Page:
When we think of a green home, we might expect to see solar panels on the roof and giant cisterns to collect rainwater. But sometimes the most significant moves in designing a more sustainable home are not a product, but rather an idea, as illustrated in this Portland home by architect Webster Wilson.
Aside from the beautiful material palette and modern aesthetic, here are a few of the sustainable features that caught my eye (even if they weren't necessarily called out in the article):
- The home was built on an existing urban infill lot in Portland, OR.
- The home achieves a comfortable size by going up instead of out, maintaining a smaller footprint on the land.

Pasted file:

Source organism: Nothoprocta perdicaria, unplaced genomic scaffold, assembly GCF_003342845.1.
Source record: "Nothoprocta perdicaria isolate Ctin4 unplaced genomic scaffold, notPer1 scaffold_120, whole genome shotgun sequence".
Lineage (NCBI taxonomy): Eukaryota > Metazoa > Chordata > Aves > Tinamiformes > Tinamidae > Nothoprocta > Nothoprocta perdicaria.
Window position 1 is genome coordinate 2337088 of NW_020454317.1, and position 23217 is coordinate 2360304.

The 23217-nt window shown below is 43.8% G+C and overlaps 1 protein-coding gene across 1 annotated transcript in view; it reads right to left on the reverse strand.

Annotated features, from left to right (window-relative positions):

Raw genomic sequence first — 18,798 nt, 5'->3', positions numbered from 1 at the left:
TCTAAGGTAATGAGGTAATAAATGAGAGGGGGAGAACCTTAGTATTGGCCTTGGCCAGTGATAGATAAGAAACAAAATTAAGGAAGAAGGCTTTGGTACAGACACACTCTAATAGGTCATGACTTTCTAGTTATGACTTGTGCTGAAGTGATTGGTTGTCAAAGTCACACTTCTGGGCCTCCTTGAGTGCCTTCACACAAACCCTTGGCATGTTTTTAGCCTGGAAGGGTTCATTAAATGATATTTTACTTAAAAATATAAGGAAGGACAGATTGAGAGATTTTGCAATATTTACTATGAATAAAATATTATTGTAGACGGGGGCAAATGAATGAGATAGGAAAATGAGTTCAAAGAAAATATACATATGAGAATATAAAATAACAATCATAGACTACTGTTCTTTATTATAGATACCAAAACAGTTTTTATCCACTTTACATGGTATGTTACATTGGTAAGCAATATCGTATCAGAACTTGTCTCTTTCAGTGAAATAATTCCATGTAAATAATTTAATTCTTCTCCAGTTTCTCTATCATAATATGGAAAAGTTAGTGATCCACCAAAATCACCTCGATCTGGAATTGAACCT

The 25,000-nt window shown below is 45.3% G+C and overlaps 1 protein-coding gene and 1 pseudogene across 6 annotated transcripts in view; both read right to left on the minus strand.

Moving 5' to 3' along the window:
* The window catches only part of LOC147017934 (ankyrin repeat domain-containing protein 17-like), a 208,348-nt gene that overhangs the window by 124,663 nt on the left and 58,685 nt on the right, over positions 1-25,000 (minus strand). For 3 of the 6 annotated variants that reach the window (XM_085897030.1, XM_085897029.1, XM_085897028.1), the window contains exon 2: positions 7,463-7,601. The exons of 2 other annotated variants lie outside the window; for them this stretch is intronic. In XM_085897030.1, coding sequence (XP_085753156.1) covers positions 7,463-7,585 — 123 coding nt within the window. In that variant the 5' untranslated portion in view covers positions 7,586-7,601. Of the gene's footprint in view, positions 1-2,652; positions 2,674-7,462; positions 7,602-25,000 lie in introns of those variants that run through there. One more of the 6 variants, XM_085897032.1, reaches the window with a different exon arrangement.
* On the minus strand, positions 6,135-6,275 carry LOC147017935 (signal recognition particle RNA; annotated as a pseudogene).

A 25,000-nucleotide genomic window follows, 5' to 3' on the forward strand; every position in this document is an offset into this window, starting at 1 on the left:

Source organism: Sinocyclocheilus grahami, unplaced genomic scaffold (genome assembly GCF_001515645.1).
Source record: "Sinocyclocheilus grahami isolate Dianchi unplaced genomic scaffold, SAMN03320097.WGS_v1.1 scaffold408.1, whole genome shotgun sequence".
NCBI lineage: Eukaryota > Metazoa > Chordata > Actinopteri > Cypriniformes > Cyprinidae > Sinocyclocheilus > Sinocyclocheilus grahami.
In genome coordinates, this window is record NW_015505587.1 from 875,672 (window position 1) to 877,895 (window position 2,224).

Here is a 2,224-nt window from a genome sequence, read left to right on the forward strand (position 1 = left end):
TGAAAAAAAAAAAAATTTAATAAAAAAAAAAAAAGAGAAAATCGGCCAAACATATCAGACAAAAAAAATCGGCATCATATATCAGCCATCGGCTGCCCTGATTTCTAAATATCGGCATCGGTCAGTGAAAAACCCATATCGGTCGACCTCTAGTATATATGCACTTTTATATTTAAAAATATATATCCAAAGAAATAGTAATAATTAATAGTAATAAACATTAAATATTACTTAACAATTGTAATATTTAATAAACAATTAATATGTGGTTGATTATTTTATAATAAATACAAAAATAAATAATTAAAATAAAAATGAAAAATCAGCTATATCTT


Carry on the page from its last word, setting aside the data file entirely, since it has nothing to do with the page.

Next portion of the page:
- The spaces are modestly sized, with an emphasis on dual-uses and flexibility.
- The ground floor was designed as a rental unit, increasing density while maintaining a sense of privacy for both the tenants and homeowners.
- The large windows and rooftop deck provide a connection to nature within an urban setting.
- The use of simple and durable materials means a longer lifespan, less maintenance and better indoor air quality.
Read More: Modern Portland hillside home at Sunset Magazine
(Images: Sunset Magazine)